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Introduction - Evaluating selective perception to advance critical thinking skill! - FaCET


Evaluating selective perception to advance critical thinking skill!

Carlton A. Usher, Ph.D.
Assistant Professor of First-Year Programs
Co-Coordinator of American Democracy Project
Kennesaw State University

Selective perception is basically defined as “the process by which individuals gravitate toward ideals that support their worldview and disregard the rest.” This appears to be a human instinct and it has its advantages. It creates a sense of competency by saturating the individual with supporting evidence.

Whether these supporting sources are spurious or not is a discussion that you can consider when introducing the assignment. On the other hand, my grandmother used to say that too much of a good thing is worth nothing.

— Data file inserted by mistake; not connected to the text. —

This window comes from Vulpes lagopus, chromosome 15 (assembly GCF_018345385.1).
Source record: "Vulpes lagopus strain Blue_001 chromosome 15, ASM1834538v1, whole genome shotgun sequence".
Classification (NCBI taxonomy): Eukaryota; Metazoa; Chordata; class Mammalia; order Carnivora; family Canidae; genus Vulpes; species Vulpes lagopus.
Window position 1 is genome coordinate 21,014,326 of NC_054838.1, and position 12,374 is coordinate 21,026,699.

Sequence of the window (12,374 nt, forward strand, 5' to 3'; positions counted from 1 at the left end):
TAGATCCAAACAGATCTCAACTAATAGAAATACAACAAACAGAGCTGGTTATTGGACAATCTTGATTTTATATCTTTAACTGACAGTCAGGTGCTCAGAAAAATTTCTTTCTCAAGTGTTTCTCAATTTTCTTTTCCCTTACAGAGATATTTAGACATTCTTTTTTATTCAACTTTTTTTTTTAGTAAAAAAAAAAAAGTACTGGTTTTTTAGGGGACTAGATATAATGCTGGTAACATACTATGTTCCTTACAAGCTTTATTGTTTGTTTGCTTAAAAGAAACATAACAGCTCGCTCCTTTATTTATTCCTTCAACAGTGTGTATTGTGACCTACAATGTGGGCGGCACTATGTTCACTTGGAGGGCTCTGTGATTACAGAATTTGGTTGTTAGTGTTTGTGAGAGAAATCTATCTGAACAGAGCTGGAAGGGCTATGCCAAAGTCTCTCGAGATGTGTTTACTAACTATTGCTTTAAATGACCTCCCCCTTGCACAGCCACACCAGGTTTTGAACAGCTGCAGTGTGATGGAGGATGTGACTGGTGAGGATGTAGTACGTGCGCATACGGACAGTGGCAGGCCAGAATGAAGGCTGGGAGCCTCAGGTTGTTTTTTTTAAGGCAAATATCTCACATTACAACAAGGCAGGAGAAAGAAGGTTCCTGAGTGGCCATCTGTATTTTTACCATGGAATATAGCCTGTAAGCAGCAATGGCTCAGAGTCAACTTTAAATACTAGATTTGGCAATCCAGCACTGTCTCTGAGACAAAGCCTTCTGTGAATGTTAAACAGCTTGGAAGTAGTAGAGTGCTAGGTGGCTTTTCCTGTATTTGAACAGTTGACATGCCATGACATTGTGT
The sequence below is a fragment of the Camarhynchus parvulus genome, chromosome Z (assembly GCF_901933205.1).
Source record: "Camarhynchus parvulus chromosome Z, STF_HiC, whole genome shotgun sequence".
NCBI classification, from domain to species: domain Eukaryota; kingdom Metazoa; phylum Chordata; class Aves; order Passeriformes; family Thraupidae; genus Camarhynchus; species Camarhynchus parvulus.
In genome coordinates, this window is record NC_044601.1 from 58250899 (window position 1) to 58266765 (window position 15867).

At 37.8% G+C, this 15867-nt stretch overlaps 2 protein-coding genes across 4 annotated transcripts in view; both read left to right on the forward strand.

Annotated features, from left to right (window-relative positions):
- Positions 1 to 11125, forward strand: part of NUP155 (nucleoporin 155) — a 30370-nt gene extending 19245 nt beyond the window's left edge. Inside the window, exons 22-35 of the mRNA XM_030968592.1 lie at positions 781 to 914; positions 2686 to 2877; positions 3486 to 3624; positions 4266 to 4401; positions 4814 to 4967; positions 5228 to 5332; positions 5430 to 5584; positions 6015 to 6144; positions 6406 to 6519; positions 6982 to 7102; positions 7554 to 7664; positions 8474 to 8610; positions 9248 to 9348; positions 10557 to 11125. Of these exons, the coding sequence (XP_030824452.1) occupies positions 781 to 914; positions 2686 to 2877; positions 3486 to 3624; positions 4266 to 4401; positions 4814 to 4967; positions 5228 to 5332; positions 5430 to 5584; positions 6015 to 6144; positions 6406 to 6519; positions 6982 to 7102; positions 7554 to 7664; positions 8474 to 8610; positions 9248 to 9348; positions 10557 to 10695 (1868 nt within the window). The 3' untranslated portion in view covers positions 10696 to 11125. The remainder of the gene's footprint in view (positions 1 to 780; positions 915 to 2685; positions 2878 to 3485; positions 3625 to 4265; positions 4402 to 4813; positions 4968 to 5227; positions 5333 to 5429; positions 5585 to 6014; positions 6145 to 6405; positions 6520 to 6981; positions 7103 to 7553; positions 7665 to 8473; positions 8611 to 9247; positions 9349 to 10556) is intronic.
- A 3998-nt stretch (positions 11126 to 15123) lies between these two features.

More importantly, we often have to remind our students that understanding the counter arguments serves two main functions:

  • it readies them to address the counter view, and
  • it forces the believer to imagine their position through scrutiny.

In other words, if you firmly believe something, you should be willing to hear the counter arguments. Your position should not be shaken by the counter argument. Similarly, the counter arguments should hold up under scrutiny if they are sound.


Institutional Context
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Teaching with The New York Times Seminars
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 Last Modified 9/25/14